6. Generate and submit claims correctly. When a third‐party payor rejects a claim, correcting and resubmitting can add two to three weeks to the accounts receivable cycle. Health insurance claims are most often rejected due to missing or inaccurate information, including patient name, subscriber information, and diagnosis and procedure codes.
Many practice management systems include “claim scrubber” functionality that assures all fields have been populated with properly formatted data and that coding, bundling, and procedure information complies with Medicare and/or Correct Coding Initiative (CCI) rules. Since such systems are only as good as the data they contain, following steps 1 through 5 above is essential in assuring accurate information on insurance claims.
7. Monitor, receive, and document insurance reimbursement. After an insurance company processes a claim, it sends an Explanation of Benefits (EOB) detailing what services were billed and how much the insurance company and patient are responsible for paying. To assure receivables are not carried on paid accounts, and to invoice patient balances in a timely manner, the urgent care operator should post EOBs to the patient record immediately upon receipt. To expedite posting, many medical billing applications and insurance carriers support electronic remittance services in which EOB data is sent digitally to the billing system.
When combined with direct deposit, electronic remittance can reduce manual effort in posting while accelerating cash availability.
8. Pinpoint reimbursement problems and appeal denials. Most medical billing platforms offer reports illustrating claims, balances, accounts receivable aging, and frequency of denial codes by provider and payor. These reports should identify which accounts and insurance plans require the most attention.
A pronounced trend involving a particular provider or payor may indicate process issues related to documentation, coding, charge entry, or claims submission. When this occurs, immediate corrective action should be taken to avert future denials. Otherwise, it’s necessary to review each denied claim and determine whether additional information is needed, errors need to be corrected, or if the denial needs to be appealed.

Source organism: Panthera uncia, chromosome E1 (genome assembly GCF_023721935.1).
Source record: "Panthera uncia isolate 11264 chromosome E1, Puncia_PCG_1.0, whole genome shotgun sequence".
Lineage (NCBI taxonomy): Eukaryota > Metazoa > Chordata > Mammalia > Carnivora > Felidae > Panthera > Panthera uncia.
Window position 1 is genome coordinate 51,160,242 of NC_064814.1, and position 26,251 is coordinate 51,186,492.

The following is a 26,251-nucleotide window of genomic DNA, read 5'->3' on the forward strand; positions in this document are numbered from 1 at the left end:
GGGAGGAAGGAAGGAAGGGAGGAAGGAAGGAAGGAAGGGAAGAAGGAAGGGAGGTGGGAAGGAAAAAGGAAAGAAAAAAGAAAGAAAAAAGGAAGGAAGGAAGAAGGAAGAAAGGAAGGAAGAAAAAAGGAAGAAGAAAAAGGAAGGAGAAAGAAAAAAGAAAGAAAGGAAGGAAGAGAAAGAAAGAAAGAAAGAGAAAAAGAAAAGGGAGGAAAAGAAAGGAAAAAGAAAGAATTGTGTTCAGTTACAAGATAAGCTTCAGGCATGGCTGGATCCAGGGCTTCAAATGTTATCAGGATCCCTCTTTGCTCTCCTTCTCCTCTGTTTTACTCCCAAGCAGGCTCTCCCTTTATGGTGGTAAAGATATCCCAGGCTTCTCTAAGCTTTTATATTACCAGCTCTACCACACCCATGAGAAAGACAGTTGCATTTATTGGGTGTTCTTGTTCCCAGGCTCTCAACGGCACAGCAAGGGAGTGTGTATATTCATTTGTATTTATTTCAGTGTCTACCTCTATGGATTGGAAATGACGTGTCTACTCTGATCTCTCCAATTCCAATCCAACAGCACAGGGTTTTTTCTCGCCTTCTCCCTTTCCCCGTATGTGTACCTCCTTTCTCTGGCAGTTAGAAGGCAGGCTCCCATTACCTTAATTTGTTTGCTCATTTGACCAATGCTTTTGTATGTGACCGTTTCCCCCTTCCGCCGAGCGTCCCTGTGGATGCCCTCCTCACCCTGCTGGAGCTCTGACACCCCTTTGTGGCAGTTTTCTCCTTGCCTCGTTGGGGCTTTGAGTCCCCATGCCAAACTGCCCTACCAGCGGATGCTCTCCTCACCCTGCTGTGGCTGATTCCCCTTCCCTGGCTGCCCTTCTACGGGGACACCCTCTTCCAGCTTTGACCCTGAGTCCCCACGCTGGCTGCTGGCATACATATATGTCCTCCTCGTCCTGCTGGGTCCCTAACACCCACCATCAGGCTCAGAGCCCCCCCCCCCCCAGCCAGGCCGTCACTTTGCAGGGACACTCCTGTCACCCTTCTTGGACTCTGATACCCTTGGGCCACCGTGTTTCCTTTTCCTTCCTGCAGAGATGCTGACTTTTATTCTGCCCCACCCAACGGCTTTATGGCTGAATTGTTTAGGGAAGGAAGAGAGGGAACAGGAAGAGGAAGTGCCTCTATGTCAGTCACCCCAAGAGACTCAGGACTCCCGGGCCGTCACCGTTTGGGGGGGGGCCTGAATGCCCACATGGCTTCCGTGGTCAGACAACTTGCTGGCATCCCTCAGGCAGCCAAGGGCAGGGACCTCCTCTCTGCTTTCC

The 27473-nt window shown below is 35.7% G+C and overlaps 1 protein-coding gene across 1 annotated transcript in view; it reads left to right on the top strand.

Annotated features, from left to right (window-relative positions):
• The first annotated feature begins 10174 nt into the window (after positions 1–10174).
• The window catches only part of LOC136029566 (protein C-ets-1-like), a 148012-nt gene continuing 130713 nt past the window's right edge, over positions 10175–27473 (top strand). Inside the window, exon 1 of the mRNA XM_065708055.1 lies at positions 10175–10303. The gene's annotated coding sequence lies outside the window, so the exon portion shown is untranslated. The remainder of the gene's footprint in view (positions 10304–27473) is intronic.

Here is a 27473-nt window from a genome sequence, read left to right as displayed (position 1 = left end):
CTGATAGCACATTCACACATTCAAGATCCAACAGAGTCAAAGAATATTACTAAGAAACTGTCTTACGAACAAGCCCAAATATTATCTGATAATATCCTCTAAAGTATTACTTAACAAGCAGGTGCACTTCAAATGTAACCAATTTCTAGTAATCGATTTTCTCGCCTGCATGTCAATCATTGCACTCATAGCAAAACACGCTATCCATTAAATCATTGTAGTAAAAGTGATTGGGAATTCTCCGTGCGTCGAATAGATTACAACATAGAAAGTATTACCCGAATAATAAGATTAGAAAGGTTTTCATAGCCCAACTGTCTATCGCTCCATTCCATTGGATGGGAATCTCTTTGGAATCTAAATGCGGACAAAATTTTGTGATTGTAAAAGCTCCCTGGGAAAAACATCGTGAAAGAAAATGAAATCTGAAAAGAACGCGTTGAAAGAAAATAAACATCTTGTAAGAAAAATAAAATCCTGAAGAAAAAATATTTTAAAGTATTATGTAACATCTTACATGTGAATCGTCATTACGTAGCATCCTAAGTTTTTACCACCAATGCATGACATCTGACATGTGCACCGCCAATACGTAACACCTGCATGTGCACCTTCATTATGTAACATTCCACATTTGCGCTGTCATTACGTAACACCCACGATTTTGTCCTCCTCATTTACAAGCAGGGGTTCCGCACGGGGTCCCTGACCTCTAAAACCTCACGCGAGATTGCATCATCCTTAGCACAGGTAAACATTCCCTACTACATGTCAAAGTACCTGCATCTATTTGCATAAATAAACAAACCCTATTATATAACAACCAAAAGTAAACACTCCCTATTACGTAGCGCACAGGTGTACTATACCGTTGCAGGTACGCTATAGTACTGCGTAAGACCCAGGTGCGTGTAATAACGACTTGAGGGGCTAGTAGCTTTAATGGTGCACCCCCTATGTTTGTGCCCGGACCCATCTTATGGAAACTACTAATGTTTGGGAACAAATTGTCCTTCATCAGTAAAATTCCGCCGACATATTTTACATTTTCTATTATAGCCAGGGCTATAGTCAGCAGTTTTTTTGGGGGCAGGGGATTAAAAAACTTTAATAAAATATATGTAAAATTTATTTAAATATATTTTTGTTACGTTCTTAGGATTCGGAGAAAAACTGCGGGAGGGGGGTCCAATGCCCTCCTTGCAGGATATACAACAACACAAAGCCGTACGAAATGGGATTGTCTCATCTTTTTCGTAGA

When working balances, start with older claims first for timely filing compliance, then work the largest dollar values.
It’s usually most efficient to concentrate on one payor at a time, engaging the insurance company’s provider services representative or regional executives to address systemic concerns.
Billing representatives should utilize a tickler system to remind them when it is time to follow up on previous contact regarding a claim.
When managing billing staff, consider offering incentive pay based on total collections or call activity to motivate staff to actively pursue—and stay on top of—each individual claim.
9. Invoice the patient. Patient invoices should be sent as soon as the EOB is posted because the sooner an invoice is received by the patient, the more likely and faster it is to be paid. Because patients are less likely to pay medical bills they don’t remember or don’t understand, patient invoices should clearly detail the date of service, services performed, insurance reimbursement received, payments collected at time of service, and the reasons behind any patient balances due.
To achieve a patient-friendly look and feel—and scale economies in production and mailing—many urgent care operators utilize third parties to print and mail invoices.
Accepting credit card payment over the telephone or Internet can also reduce costs and accelerate payment versus requiring patients to write and mail a check.
10. Write-offs and third-party collections. The financial policy should address handling of past-due accounts. Typically, centers automatically write off small patient balances (e.g., less than $5 or $10) for which processing costs exceed potential collections. The process for larger balances should designate time intervals (such as 15, 30, 60, 90, or 120 days) for sending a first invoice, second invoice, warning letter, and then disposing the account to a third-party collections agency. Time may begin accruing either from the date of service or receipt of the EOB indicating the patient is responsible but, in either case, the faster this process occurs, the greater success in collections.
If, after several attempts, the urgent care operator cannot collect from the patient, it may be time to turn the account over to a third-party collections agency. Balances but also typically incur lower fees from the collections agency.
Once final payment has been received or the account has been written off to collections, the charge should be closed out. Carrying aged receivables with little expectation of payment can distort the financial picture provided by the balance sheet.
Cash is the lifeblood of the urgent care business, and an important determinant of a center’s success is that everyone involved in patient service—from the front office to providers and billing staff—understands the issues contributing to high receivables, as well as their individual roles in improving overall collections.
Figure 1 illustrates a healthy billing performance; Figure 2 lists some common ratios used in accounts receivable management. Everyone in the center should understand how collecting patient responsibility at time of service, accurately documenting and submitting charges, and pursuing claims on the backend support the center’s bottom line.
Figure 1: Aging Chart: Accounts Receivable Cycle Indicators
The author is content advisor to the Urgent Care Association of America and vice president of Concentra Urgent
Care in Dallas.